Looking back over what has been an enormously challenging year, both personally and professionally, Louis Naudi has nothing but positive comments to make about the Best for Business initiative.
"It has been an invigorating exercise and has made a fundamental difference to the business," he says.
Naudi and his wife, Viorica, run the three- AA-star, 28-bedroom Royal Sportsman hotel in Porthmadog, Gwynedd. Since buying the hotel in 1998, they have transformed it from a dilapidated, run-down property into a thriving, comfortable mid-market operation.
However, despite a background as a university lecturer in economics and a career in business development and marketing, Naudi felt that he needed a fresh pair of eyes to look over the operation of the hotel, particularly with regard to his aim of achieving an AA rosette in 2009.
As a result of signing up to the Best for Business exercise, Naudi was introduced to his mentor, Peter Birnie, an independent hotel consultant and former chief hotel and restaurant inspector for the AA.
"Working as a sole operator of a hotel can be an isolating life," Birnie says. "I believe Louis found it useful to chew over a number of operational and business issues with a critical friend."
The suggestions made by Birnie included improving the quality and range of wines, as well as increasing the number of wines available by the glass, a revamp of menus and food quality, and improvements to the bedrooms.
"At first I though the changes to the wine list were not important as I had so much else to do in managing the hotel," Naudi says. "However, Peter had a quiet but persuasive manner and I decided he was right - our increase in wine sales, which doubled over the first three months, speaks for itself."
Regarding the bedrooms, Birnie says that there were previously two standards of rooms, one of which was cheaper and attracted a less-affluent market. "Louis has now upgraded the smaller rooms so they match better the overall quality of the hotel," he says.
With the changes in place, the AA rosette that Naudi had hoped for was awarded. "It was undoubtedly the highlight of the year for us, along with a major and extremely positive restaurant review in the Daily Post, a newspaper that I had tried to get into for more than six years," he says.
"Our other success has been surviving the recession and the building of a nearby Travelodge. Our turnover in 2009 was down 2%, but profitability was up by 19%, with the changes we made having strengthened the hotel."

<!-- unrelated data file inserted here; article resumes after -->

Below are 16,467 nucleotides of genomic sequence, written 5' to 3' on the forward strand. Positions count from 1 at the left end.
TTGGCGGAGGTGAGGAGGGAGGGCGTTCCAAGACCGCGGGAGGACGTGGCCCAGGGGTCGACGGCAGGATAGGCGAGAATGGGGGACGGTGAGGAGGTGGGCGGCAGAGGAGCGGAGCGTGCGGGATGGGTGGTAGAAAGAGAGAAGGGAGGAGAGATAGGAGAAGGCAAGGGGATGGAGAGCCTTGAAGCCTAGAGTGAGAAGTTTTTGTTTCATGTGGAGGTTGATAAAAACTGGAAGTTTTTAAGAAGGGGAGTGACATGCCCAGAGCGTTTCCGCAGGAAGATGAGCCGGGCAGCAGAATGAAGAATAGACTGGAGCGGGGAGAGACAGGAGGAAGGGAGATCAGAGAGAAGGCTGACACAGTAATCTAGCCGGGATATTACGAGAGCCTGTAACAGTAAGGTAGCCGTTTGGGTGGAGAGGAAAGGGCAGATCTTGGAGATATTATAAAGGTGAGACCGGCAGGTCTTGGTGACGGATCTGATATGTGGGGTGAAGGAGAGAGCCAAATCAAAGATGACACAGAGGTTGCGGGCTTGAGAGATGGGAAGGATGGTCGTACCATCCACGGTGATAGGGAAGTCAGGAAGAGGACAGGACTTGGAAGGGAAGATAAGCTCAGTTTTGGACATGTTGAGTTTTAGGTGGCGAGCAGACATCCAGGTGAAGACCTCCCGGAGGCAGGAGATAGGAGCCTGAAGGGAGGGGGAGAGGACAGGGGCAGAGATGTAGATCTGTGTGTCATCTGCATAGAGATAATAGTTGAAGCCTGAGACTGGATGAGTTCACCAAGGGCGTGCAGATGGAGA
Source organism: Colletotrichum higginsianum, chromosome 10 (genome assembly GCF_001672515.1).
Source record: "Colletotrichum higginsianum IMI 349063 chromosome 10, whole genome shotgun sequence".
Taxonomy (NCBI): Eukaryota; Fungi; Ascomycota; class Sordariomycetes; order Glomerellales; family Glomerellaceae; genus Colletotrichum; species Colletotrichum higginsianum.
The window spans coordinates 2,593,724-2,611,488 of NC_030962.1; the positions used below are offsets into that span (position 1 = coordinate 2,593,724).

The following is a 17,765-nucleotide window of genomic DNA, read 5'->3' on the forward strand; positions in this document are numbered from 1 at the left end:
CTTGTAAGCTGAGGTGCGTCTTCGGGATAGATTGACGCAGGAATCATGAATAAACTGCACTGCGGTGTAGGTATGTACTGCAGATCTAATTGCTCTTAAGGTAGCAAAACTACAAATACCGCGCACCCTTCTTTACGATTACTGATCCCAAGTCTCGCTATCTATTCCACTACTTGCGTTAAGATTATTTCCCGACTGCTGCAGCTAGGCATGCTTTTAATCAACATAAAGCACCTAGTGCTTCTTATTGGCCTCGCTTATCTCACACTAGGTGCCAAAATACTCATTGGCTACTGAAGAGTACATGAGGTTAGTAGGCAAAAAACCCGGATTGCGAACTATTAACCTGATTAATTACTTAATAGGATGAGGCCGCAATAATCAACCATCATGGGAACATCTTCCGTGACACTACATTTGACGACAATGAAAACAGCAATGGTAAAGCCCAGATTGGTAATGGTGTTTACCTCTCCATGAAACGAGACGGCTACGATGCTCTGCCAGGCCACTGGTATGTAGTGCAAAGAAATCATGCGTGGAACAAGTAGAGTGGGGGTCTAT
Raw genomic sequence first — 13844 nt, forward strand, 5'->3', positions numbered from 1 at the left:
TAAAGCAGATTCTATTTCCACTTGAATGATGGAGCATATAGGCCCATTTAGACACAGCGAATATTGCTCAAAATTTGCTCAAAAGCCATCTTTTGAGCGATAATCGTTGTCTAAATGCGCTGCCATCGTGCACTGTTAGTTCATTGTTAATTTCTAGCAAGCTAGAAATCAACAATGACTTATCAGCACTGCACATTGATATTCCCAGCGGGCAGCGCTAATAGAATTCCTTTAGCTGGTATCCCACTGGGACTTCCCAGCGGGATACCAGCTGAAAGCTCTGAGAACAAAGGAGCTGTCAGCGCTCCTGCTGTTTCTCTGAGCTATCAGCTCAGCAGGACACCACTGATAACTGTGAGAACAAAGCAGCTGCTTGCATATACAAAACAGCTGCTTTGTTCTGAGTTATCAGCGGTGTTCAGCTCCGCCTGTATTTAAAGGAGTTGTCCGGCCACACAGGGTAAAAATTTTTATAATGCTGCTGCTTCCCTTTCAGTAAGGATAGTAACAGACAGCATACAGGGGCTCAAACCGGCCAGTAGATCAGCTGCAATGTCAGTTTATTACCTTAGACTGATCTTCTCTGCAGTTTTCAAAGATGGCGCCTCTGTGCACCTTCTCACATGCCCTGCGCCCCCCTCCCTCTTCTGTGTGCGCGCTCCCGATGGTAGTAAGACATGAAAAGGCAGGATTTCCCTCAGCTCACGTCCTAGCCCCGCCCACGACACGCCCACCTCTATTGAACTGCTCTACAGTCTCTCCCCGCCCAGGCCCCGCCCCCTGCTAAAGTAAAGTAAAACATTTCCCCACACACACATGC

Birnie says that Naudi has shown great focus across all aspects of the hotel's operation - including staff motivation, marketing to new and existing customers, and improving the bedrooms and food and beverage operation - during a difficult year, which has been rewarded with steady business at a time when others have suffered.
"The Royal Sportsman is well positioned to cope with the storms of early 2010 and should then benefit once the summer arrives," Birnie says. "Louis works incredibly hard, but also thinks smartly about the business."
Naudi, as well as dealing with maintaining and growing his hotel through the recession, has had to cope with the even bigger challenges of three operations and cancer, as well as a major car crash, in the past two years.
"I feel worn down and have just not had a sufficient time to recover, especially as I turned 60 in July," he says. "I do now feel it is time to retire, although I do love this job and the hotel.
"My hope for 2010 is to spend more time with my wife and family, especially after the near misses in the past two years. We are looking for a second rosette, possibly a four-star grading, but most of all, a fun year.
"My long-term aim is to pass on the hotel to another hotelier who feels about the Royal Sportsman as I do, as it is more than just a hotel."
Despite Christmas parties, lunches and dinners, December was a slow month for the Royal Sportsman. However, the hotel was full over Christmas itself and the restaurant busy for Christmas lunch.
Three days before New Year's Eve, Louis Naudi considered cancelling festivities for the evening as bookings were so poor. But, tables filled up at the last minute, with some customers being turned away. "In the end we were up by about 60% on New Year's Eve in 2008," he said. "Things, though, are very different compared with 11 years ago, when I took over the business. Then it was so busy that you couldn't move in the bar; now more people hold parties at home, drinking cheap supermarket alcohol."
Overall, turnover in December was up 5.8% year on year. Accommodation and drinks income was down, but food income was up 22%.
January started off badly, with the weather keeping people away. The snow resulted in many bookings being cancelled or rebooked for later in the year.
The ongoing bedroom refurbishment continued at the beginning of the new year and, to date, 22 of the 28 bedroom have been decorated, with the rest due to be completed by the end of February.
The big disaster in January was a burst central heating pipe in one of the bedrooms at 6am one Sunday morning, resulting in a collapsed ceiling. Within five days the flooded room had been repaired and redecorated at a cost of £3,000. "Life goes on," Naudi says. "Luckily the room was one of the ones that was waiting to be redecorated."